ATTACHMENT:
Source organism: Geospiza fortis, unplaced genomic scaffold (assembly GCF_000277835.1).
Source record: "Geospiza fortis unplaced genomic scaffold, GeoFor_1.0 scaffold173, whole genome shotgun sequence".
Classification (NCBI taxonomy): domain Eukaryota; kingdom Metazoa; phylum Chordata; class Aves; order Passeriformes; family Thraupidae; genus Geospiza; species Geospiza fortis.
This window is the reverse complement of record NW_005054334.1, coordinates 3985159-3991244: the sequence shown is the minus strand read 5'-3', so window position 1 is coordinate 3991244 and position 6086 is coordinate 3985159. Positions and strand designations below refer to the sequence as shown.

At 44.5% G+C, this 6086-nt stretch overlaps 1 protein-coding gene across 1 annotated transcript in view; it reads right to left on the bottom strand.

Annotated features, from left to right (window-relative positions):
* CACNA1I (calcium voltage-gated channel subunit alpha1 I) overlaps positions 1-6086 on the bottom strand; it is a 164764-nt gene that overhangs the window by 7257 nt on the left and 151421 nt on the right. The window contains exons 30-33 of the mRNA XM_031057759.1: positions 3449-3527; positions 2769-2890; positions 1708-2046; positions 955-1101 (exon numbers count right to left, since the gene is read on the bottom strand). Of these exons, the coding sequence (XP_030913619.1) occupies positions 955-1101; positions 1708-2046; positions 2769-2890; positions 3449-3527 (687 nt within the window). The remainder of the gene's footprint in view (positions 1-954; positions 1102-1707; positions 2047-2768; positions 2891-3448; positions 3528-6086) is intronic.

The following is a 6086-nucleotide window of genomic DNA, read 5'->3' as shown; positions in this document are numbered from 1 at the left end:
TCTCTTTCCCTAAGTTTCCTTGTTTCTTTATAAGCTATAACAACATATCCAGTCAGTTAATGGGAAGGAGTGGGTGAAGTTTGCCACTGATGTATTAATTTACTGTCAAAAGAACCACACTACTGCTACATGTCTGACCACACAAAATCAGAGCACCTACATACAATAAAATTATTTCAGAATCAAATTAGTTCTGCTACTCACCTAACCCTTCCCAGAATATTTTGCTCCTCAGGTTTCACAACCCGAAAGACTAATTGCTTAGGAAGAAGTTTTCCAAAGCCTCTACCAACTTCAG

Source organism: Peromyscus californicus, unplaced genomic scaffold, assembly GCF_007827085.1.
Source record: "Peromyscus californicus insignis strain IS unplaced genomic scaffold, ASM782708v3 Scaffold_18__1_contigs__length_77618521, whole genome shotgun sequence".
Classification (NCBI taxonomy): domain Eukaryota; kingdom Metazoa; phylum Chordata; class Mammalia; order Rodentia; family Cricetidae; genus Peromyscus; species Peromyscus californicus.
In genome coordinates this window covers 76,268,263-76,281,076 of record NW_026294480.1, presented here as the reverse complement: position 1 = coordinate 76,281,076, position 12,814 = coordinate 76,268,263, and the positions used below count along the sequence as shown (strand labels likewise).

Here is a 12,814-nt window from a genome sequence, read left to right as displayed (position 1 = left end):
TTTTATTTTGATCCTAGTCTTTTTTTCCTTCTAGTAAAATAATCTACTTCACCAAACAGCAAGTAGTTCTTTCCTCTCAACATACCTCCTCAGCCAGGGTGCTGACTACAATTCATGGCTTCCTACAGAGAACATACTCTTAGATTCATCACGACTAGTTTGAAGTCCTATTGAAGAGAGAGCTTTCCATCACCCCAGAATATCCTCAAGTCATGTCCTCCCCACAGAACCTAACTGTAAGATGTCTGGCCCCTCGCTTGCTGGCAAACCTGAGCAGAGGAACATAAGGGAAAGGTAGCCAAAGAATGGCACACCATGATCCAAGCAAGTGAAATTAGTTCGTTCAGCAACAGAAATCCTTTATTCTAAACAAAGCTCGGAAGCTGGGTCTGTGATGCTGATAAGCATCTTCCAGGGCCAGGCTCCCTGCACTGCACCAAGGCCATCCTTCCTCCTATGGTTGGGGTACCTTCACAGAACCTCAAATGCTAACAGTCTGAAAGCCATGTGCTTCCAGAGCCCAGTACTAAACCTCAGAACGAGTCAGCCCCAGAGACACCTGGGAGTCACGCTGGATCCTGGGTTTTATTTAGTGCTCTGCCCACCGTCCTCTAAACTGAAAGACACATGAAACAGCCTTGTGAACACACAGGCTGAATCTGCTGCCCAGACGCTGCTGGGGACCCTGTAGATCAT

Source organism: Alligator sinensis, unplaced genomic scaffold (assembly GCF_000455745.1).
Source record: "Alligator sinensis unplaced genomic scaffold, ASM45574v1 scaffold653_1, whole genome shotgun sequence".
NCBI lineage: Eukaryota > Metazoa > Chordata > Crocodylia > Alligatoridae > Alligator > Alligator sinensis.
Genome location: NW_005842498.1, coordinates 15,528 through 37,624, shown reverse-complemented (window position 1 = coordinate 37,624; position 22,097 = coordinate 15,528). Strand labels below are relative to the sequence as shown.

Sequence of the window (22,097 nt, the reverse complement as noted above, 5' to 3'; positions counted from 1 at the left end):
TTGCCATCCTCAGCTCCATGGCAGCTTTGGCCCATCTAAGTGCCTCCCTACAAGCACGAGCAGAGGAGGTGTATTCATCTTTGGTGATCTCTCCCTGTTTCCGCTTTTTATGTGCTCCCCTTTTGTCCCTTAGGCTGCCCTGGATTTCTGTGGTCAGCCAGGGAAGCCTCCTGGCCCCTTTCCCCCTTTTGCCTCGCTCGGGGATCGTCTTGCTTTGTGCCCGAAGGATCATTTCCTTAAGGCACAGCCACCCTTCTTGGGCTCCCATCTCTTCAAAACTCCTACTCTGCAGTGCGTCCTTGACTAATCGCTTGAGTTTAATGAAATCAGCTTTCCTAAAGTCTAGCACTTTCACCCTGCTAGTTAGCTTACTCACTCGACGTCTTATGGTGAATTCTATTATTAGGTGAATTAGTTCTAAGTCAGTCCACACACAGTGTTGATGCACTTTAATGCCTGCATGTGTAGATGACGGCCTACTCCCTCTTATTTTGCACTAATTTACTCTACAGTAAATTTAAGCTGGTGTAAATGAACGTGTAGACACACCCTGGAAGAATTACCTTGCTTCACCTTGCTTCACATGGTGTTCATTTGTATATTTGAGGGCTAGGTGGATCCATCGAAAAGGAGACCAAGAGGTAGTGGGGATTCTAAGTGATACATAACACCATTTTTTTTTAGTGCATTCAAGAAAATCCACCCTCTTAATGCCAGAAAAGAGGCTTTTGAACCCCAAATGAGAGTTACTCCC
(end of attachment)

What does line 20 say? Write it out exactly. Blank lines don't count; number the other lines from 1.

Sequence of the window (22,097 nt, the reverse complement as noted above, 5' to 3'; positions counted from 1 at the left end):